Apple to more than double floor space at iconic Fifth Avenue store

Posted:
in General Discussion edited February 2017
Apple will more than double the space of its popular Fifth Avenue store in Manhattan as part of ongoing renovations at the site, with the company promising "new services and experiences" once the outlet reopens.




Douglas Linde, president of Boston Properties, in an earnings conference call on Wednesday said that the glass cube-topped underground Apple store will grow from about 32,000 square feet to 77,000 square feet, reports Bloomberg. The Boston-based company is co-owner of the General Motors Building and acts as Apple's landlord for the Fifth Avenue location.

Linde also confirmed Apple as the "mystery" tenant Boston Properties has been discussing for the past year. The Cupertino, Calif., tech giant was for months rumored to expand its flagship New York City operation, but plans for a supposed mass expansion were left unconfirmed until today.

While construction workers build out Apple's new digs, the company is operating out of a temporarily location in what used to be FAO Schwarz. Reports last year claimed Apple was negotiating a permanent expansion into the former toy store, a spot the company supposedly felt "entitled" to for drawing in foot traffic with its main Fifth Avenue outlet.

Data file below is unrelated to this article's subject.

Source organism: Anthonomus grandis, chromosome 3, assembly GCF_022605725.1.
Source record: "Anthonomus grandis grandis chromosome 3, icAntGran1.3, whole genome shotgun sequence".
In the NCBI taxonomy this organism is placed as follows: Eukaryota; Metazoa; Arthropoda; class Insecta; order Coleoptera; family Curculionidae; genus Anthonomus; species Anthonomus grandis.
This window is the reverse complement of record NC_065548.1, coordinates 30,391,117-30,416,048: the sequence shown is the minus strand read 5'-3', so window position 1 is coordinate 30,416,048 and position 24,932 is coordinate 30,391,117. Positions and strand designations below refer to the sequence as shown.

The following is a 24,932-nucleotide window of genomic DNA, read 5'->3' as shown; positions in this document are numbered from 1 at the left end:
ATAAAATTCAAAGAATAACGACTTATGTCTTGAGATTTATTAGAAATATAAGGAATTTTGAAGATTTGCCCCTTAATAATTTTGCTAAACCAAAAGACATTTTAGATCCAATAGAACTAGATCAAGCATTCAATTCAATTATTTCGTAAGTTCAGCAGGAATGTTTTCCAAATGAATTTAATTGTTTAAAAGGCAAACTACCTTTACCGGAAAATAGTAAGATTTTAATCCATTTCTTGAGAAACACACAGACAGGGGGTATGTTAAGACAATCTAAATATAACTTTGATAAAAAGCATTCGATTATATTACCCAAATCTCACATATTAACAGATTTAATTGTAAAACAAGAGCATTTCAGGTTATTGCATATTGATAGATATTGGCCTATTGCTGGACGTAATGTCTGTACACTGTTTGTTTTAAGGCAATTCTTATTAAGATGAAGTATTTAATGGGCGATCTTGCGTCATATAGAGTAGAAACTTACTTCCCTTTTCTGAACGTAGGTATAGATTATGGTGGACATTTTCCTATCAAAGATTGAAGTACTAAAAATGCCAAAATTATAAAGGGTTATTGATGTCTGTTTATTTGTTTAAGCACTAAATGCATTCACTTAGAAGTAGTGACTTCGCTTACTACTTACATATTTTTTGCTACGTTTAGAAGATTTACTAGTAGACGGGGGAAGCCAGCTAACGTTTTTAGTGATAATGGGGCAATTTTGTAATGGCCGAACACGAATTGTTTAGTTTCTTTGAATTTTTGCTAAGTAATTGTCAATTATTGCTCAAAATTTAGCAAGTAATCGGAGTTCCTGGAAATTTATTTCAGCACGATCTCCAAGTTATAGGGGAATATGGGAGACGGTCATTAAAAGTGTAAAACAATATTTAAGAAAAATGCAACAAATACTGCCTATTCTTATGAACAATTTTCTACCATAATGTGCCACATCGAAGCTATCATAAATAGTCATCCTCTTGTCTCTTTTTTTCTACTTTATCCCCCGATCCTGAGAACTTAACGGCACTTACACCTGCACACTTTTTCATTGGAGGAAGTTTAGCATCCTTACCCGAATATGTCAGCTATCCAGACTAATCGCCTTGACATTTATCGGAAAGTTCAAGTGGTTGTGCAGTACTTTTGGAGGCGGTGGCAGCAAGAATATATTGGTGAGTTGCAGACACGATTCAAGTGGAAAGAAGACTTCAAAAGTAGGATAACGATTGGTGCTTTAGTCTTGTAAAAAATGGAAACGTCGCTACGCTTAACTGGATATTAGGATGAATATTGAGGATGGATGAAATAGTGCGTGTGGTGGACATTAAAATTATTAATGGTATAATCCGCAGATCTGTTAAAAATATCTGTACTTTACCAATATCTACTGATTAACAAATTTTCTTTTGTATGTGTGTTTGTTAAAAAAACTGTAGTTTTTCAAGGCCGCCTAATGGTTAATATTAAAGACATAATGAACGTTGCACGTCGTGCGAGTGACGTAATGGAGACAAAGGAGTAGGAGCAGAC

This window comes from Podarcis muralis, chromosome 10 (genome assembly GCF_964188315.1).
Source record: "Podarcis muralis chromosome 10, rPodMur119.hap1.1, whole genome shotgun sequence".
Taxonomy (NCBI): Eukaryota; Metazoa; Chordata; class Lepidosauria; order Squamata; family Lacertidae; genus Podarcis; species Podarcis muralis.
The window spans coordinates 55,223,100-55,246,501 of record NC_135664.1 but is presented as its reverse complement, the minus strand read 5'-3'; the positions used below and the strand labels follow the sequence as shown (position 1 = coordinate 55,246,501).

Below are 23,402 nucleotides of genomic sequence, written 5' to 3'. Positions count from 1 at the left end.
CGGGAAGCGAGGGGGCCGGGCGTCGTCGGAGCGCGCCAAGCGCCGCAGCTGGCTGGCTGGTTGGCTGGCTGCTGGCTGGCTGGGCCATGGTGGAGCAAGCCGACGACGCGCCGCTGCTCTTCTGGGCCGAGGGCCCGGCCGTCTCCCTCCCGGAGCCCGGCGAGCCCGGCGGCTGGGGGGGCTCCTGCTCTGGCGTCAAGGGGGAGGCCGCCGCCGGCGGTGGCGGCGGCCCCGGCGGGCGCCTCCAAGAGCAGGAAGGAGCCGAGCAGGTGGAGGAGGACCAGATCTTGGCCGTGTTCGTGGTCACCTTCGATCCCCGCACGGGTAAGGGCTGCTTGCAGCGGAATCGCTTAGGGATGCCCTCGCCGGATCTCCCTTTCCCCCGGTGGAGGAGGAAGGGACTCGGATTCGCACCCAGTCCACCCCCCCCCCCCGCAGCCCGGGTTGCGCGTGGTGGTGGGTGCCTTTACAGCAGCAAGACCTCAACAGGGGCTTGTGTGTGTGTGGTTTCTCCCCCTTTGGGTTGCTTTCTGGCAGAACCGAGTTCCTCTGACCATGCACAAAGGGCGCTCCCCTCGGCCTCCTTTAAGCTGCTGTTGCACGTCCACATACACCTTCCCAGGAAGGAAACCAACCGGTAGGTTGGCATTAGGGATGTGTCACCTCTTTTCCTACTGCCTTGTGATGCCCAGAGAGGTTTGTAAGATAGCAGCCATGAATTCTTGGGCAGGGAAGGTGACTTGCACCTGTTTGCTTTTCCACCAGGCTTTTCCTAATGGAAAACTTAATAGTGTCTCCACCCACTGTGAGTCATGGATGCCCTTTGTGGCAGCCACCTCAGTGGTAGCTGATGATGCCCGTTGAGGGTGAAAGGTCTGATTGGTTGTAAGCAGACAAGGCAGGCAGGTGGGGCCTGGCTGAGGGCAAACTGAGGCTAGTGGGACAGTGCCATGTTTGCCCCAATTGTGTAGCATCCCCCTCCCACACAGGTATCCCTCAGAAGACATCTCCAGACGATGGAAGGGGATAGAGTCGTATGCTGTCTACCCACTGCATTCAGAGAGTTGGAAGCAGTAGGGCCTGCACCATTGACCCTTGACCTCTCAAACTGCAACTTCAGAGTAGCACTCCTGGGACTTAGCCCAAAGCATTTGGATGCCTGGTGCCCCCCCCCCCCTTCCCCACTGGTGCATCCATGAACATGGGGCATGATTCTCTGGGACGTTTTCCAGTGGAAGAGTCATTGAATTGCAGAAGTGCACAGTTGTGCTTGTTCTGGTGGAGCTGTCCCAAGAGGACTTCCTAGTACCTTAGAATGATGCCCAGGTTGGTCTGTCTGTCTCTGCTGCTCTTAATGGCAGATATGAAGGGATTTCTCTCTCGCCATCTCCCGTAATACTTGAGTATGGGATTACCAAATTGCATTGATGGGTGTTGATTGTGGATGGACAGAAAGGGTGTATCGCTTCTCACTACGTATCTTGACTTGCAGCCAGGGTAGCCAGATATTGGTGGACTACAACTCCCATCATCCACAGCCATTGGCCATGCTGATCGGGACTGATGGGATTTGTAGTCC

The iPhone maker apparently abandoned those plans, allowing Boston Properties to lease the space to athletic clothing purveyor Under Armour.

Neither Apple nor Boston Properties has released an estimated timeline for project completion, but Apple spokesman Nick Leahy said the company expects an "incredible" new Fifth Avenue store "where our customers will enjoy new services and experiences in a much larger space," the report said.

Renovations at Apple's Fifth Avenue store began on Jan. 20.

Outside of Manhattan, Apple is rumored to have signed a 10-year contract for a new retail location in Fort Greene, near downtown Brooklyn. The company opened its first Brooklyn store last year in Williamsburg, just north of the borough's population center.

Comments

  • Reply 1 of 18
    irelandireland Posts: 17,669member
    77,000 is pretty large.

    When you sell 10 iPhones per second 24 hours a day you can build anything you like I guess.
    edited February 2017
  • Reply 2 of 18
    crowleycrowley Posts: 6,017member
    Seems like a massive increase, where is the extra space coming from?

    Now the Regent Street store has reopened it seems like there's less floor space overall, but it's much more open and prettified.
  • Reply 3 of 18
    zoetmbzoetmb Posts: 2,480member